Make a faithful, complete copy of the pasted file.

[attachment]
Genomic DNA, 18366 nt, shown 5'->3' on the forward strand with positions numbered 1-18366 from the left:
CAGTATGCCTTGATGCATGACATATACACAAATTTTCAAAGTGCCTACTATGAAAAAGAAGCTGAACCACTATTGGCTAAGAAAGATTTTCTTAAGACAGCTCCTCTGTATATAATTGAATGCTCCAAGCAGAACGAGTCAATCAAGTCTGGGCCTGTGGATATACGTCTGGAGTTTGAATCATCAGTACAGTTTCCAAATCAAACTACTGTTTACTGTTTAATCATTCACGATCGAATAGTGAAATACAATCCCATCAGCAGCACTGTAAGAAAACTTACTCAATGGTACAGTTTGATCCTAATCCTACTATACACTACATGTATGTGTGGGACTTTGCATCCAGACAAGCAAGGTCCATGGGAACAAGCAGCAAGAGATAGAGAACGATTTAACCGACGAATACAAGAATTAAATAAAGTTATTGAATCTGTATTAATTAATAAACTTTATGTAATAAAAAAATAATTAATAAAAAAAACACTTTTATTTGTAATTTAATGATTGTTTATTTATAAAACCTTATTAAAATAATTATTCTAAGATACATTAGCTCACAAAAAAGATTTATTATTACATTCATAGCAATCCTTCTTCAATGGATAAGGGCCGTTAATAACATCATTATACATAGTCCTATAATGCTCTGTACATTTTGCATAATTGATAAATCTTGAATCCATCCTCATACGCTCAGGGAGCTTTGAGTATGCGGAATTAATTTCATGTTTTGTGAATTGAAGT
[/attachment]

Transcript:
Genomic DNA, 18366 nt, shown 5'->3' on the forward strand with positions numbered 1-18366 from the left:
CAGTATGCCTTGATGCATGACATATACACAAATTTTCAAAGTGCCTACTATGAAAAAGAAGCTGAACCACTATTGGCTAAGAAAGATTTTCTTAAGACAGCTCCTCTGTATATAATTGAATGCTCCAAGCAGAACGAGTCAATCAAGTCTGGGCCTGTGGATATACGTCTGGAGTTTGAATCATCAGTACAGTTTCCAAATCAAACTACTGTTTACTGTTTAATCATTCACGATCGAATAGTGAAATACAATCCCATCAGCAGCACTGTAAGAAAACTTACTCAATGGTACAGTTTGATCCTAATCCTACTATACACTACATGTATGTGTGGGACTTTGCATCCAGACAAGCAAGGTCCATGGGAACAAGCAGCAAGAGATAGAGAACGATTTAACCGACGAATACAAGAATTAAATAAAGTTATTGAATCTGTATTAATTAATAAACTTTATGTAATAAAAAAATAATTAATAAAAAAAACACTTTTATTTGTAATTTAATGATTGTTTATTTATAAAACCTTATTAAAATAATTATTCTAAGATACATTAGCTCACAAAAAAGATTTATTATTACATTCATAGCAATCCTTCTTCAATGGATAAGGGCCGTTAATAACATCATTATACATAGTCCTATAATGCTCTGTACATTTTGCATAATTGATAAATCTTGAATCCATCCTCATACGCTCAGGGAGCTTTGAGTATGCGGAATTAATTTCATGTTTTGTGAATTGAAGT